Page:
According to information security services specialists, the music group Radiohead was the victim of a group of hackers which somehow managed to steal a set of archived sessions of the band in recent days, threatening to publish them if they did not receive a $150k USD ransom.
However, instead of paying the ransom or trying to negotiate with the threat actors, the band decided to launch the unpublished material via Bandcamp, a platform for musicians where artists can publish their work and set their own prices for their music.
“We were hacked a few days ago; an unidentified person or group stole some recordings from the late 1990s and, as we have been informed, demands a $150k USD ransom to not publish it. Instead of starting a tedious process, or just ignoring the thieves, we decided to publish these 18 hours of recordings on Bandcamp”, mentions a post on the band’s official Facebook page.
Radiohead set a minimum price of 18 pounds in exchange for the 18 hours of recording dating back to the year 1997, when their album “OK Computer” was released. According to information security services experts, the material will be available in Bandcamp for the next two weeks; through a statement, the band said that the revenue generated by the sale of this material will be destined to an NGO dedicated to combating climate change.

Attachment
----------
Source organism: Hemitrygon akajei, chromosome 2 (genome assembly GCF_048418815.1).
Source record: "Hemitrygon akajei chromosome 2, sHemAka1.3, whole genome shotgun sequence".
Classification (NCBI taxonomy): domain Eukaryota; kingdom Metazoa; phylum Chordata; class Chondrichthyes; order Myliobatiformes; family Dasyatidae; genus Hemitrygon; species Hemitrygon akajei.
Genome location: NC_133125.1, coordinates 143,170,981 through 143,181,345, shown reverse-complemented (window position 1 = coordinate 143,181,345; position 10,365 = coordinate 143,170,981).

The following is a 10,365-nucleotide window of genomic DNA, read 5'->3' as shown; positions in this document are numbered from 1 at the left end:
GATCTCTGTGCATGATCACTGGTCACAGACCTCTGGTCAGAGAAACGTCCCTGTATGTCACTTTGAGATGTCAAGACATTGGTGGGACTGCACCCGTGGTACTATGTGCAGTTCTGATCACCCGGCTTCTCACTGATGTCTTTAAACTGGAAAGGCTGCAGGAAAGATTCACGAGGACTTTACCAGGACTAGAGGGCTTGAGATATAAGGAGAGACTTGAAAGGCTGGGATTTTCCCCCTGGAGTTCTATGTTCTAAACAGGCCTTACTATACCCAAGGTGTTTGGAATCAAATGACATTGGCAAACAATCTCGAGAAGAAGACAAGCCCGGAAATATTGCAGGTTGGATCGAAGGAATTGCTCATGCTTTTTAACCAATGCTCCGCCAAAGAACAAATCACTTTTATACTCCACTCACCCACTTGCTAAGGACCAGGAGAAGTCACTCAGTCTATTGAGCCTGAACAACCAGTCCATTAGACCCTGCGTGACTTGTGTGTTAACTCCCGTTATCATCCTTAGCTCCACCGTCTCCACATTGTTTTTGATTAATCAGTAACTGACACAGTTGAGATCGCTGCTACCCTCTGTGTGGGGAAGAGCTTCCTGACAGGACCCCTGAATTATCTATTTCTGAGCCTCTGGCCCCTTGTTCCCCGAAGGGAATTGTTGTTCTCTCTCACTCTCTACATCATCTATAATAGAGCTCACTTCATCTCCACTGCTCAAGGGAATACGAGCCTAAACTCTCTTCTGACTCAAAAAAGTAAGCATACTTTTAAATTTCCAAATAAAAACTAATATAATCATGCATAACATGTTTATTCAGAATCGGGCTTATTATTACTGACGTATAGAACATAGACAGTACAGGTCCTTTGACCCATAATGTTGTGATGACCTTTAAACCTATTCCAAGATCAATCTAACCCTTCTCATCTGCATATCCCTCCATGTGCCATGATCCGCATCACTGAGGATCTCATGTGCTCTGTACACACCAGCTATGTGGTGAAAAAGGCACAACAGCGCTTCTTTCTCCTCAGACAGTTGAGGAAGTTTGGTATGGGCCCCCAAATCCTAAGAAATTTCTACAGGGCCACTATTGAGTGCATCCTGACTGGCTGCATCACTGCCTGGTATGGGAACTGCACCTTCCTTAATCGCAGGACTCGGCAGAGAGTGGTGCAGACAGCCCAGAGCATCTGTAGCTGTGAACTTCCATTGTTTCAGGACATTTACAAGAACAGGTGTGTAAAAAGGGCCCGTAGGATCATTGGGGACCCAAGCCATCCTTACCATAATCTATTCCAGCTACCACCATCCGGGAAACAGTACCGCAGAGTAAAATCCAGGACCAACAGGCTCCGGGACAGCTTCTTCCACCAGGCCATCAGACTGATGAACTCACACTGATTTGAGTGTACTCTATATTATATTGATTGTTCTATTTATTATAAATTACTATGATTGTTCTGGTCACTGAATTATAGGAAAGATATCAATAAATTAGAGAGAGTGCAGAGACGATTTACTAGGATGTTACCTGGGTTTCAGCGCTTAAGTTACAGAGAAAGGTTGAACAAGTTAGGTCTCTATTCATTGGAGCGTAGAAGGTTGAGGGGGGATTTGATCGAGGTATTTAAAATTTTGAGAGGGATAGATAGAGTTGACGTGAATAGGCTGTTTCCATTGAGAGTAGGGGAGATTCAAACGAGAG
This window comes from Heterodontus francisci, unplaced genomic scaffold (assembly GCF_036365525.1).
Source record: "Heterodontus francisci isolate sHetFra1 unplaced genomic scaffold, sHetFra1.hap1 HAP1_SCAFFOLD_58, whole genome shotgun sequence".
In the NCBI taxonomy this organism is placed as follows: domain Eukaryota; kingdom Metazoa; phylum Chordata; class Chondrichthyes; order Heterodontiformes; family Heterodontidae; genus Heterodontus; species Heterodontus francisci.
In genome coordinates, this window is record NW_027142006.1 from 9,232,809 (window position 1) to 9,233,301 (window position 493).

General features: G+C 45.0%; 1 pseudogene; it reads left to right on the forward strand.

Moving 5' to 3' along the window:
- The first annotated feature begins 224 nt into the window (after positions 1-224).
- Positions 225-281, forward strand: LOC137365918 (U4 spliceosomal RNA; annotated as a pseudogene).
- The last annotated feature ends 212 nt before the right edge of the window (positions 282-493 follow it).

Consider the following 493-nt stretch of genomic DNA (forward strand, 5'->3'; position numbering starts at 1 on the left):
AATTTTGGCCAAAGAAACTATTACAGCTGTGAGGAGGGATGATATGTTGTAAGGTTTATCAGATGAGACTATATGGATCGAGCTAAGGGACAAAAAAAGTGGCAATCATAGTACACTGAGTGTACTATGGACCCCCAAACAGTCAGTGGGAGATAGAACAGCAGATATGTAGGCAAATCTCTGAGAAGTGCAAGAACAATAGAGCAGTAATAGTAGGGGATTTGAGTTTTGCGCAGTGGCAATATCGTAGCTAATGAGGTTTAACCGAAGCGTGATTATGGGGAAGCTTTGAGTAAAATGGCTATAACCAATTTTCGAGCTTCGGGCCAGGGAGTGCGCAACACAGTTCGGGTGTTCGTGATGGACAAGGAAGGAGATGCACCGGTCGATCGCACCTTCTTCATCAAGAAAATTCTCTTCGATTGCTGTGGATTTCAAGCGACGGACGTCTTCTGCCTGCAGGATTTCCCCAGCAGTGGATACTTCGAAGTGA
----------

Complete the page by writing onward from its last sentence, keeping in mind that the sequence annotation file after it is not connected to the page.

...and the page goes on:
Jonny Greenwood, guitarist of the band, said that they had not considered launching this material for the public, “it is not something that is especially interesting”, said the musician. Fans have shown their support for the band and their decision not to negotiate with the cybercriminals who stole their sessions; even sarcastically, there are those who have thanked hackers for forcing the band to launch these never heard before records.
Information security services specialists from the International Institute of Cyber Security (IICS) consider that the musical group did the right thing by deciding not to negotiate with the cybercriminals because this kind of extortion usually does not it ends well for the victim. The best example is ransomware attacks in which victims often yield to the demands of criminals without receiving their information back, not to mention that paying for ransom only helps finance the illicit activities of these groups.
He is a well-known expert in mobile security and malware analysis. He studied Computer Science at NYU and started working as a cyber security analyst in 2003. He is actively working as an anti-malware expert. He also worked for security companies like Kaspersky Lab. His everyday job includes researching about new malware and cyber security incidents. Also he has deep level of knowledge in mobile security and mobile vulnerabilities.